CHAF1B knockdown blocks migration in a hepatocellular carcinoma model
- Xiaodong Peng
- Huiying Fu
- Jianjun Yin
- Qingmei Zhao
Published online on: May 16, 2018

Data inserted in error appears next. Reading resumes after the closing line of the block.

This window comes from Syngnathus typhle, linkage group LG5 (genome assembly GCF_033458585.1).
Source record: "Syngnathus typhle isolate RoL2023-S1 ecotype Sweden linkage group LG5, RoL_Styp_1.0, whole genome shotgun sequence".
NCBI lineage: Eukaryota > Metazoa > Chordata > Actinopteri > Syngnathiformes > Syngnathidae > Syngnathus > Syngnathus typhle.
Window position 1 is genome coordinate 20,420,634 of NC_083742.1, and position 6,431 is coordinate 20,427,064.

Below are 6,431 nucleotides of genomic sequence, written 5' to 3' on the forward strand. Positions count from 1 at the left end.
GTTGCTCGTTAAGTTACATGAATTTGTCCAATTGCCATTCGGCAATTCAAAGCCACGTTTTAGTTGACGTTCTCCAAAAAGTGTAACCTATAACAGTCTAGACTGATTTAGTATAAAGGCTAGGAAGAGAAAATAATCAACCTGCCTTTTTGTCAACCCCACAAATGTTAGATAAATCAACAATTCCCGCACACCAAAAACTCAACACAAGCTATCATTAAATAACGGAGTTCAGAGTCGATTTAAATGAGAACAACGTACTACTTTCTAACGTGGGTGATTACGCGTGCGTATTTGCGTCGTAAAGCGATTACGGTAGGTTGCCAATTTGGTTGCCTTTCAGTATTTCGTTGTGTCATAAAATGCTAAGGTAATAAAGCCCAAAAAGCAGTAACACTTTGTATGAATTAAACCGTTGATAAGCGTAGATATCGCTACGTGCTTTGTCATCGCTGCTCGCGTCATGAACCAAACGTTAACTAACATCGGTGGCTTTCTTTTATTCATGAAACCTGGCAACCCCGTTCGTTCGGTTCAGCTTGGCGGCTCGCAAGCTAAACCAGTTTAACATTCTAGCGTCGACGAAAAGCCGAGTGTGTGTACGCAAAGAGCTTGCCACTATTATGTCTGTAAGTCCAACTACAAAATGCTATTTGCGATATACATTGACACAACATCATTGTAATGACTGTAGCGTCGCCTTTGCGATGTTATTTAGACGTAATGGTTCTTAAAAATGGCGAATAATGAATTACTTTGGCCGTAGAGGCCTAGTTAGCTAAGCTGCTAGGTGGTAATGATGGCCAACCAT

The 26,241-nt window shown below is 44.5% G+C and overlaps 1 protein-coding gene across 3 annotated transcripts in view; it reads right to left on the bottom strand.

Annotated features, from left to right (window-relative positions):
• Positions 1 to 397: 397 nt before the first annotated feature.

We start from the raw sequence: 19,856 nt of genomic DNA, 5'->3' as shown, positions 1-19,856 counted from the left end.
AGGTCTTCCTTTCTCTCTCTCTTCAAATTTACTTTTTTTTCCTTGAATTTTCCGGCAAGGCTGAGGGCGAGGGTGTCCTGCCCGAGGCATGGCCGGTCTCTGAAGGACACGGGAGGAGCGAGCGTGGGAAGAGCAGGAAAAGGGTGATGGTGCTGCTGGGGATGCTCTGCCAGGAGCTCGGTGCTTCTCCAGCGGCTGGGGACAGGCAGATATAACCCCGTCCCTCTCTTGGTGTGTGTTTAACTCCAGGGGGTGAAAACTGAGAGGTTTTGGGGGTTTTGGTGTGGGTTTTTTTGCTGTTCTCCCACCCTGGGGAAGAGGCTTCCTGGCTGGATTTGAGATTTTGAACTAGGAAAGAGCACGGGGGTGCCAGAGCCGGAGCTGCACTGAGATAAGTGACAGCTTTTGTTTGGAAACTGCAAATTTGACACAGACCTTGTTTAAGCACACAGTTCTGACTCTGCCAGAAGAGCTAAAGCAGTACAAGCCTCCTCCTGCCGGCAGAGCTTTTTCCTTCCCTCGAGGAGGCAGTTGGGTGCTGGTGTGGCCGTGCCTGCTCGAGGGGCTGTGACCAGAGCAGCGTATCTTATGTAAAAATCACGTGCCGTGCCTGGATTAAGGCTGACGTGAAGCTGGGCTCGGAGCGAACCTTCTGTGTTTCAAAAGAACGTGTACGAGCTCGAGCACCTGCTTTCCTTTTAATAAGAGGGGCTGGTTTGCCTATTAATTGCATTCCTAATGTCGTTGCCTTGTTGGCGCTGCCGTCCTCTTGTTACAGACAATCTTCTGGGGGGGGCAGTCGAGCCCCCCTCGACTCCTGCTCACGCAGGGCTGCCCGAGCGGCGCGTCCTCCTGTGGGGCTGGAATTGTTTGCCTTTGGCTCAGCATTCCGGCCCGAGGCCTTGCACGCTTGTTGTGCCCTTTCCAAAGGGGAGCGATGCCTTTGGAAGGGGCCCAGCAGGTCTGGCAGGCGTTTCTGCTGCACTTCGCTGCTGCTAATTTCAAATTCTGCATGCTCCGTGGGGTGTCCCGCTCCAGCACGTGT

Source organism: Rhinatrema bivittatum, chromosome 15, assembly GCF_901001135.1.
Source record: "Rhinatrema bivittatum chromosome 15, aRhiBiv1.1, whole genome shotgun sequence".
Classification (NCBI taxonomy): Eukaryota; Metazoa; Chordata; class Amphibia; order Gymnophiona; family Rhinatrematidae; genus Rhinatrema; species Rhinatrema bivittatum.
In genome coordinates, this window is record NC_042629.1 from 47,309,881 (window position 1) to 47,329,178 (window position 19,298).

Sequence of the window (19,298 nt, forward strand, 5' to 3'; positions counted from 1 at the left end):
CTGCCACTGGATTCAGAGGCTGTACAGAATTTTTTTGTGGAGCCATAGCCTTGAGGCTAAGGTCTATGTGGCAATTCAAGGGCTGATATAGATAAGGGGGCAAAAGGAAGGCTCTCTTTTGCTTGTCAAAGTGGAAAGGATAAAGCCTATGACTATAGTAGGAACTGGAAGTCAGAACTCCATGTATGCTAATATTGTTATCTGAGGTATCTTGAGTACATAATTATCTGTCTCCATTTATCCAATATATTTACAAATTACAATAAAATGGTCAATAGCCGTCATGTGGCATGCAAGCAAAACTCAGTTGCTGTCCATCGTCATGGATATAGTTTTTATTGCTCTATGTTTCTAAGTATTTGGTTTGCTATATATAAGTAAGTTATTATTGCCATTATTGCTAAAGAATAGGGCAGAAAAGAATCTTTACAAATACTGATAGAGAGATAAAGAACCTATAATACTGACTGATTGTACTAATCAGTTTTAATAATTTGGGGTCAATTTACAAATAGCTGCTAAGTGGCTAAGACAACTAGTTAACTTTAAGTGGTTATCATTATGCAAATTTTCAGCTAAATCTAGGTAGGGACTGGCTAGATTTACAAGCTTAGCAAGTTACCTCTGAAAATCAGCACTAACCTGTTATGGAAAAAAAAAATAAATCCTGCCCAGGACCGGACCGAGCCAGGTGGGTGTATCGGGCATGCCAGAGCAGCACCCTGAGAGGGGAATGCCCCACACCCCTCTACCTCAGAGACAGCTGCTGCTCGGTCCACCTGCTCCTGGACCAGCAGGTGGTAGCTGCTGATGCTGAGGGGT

The roles and model of action of the chromatin assembly complex factor-1B (CHAF1B) gene in liver cancer have not been fully elucidated. The CHAF1B gene in human hepatocellular carcinoma cell line HUH-7 was knocked down using a lentivirus and the transfected cells were assayed for migration and invasion abilities and cell cycle arrest using the scratch wound healingand Transwell assays as well as flow cytometry, respectively. Cells transfected with an empty vector were used as the control. The expression of genes was profiled. Models were constructed using CHAF1B-knockdown cells and investigated for tumor growth and pathological changes. Our experiments revealed that the knockdown of the CHAF1 gene reduced the invasion and migration ability of HUH-7 cells. Gene expression profiling revealed that after knockdown, PSMB6, SLC30A7, SMC3, TWF2 and BLM genes had the most marked changes as compared with the control. Western blot and RT-PCR analyses revealed that following the knockdown of the CHAF1B gene, protein and mRNA levels of the PSMB6, SLC30A7 and SMC3 genes were significantly upregulated, while those of the BLM and TWF2 genes were significantly downregulated. In the HUH-7-knockdown cells, there were significantly fewer G0/G1 cells and more S1 cells as compared with the control (36.10 vs. 54.10% and 59.7 vs. 40.8%, respectively), while the number of G2/M cells was similar (4.20 vs. 5.10%). The volumes of the tumors were similar between those injected with the empty vector and control, but were significantly smaller in the knockdown models, suggesting that the knockdown of the CHAF1B gene inhibited tumor growth. H&E staining revealed that tumors were developed in mice in all groups.